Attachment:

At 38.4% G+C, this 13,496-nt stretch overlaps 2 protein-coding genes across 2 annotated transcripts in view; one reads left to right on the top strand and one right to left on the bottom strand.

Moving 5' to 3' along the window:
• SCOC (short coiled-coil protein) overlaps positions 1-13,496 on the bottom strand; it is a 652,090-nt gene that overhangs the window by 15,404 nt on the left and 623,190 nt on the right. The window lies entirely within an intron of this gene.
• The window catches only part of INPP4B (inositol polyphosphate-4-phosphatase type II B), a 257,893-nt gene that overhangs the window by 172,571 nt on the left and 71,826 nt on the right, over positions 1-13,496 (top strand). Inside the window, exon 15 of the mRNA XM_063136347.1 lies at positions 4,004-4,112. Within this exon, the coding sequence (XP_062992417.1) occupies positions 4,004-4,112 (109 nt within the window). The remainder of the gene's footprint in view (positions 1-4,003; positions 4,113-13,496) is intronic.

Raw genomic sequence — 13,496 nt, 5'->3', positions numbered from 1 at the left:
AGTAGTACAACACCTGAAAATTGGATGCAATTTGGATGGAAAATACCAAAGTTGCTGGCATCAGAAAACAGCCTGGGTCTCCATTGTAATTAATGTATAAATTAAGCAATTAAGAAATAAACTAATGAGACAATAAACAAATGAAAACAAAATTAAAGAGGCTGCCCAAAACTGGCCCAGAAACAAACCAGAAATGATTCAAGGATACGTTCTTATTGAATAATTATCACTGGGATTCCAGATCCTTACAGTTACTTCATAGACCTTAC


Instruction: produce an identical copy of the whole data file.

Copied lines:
At 38.4% G+C, this 13,496-nt stretch overlaps 2 protein-coding genes across 2 annotated transcripts in view; one reads left to right on the top strand and one right to left on the bottom strand.

Moving 5' to 3' along the window:
• SCOC (short coiled-coil protein) overlaps positions 1-13,496 on the bottom strand; it is a 652,090-nt gene that overhangs the window by 15,404 nt on the left and 623,190 nt on the right. The window lies entirely within an intron of this gene.
• The window catches only part of INPP4B (inositol polyphosphate-4-phosphatase type II B), a 257,893-nt gene that overhangs the window by 172,571 nt on the left and 71,826 nt on the right, over positions 1-13,496 (top strand). Inside the window, exon 15 of the mRNA XM_063136347.1 lies at positions 4,004-4,112. Within this exon, the coding sequence (XP_062992417.1) occupies positions 4,004-4,112 (109 nt within the window). The remainder of the gene's footprint in view (positions 1-4,003; positions 4,113-13,496) is intronic.

Raw genomic sequence — 13,496 nt, 5'->3', positions numbered from 1 at the left:
AGTAGTACAACACCTGAAAATTGGATGCAATTTGGATGGAAAATACCAAAGTTGCTGGCATCAGAAAACAGCCTGGGTCTCCATTGTAATTAATGTATAAATTAAGCAATTAAGAAATAAACTAATGAGACAATAAACAAATGAAAACAAAATTAAAGAGGCTGCCCAAAACTGGCCCAGAAACAAACCAGAAATGATTCAAGGATACGTTCTTATTGAATAATTATCACTGGGATTCCAGATCCTTACAGTTACTTCATAGACCTTAC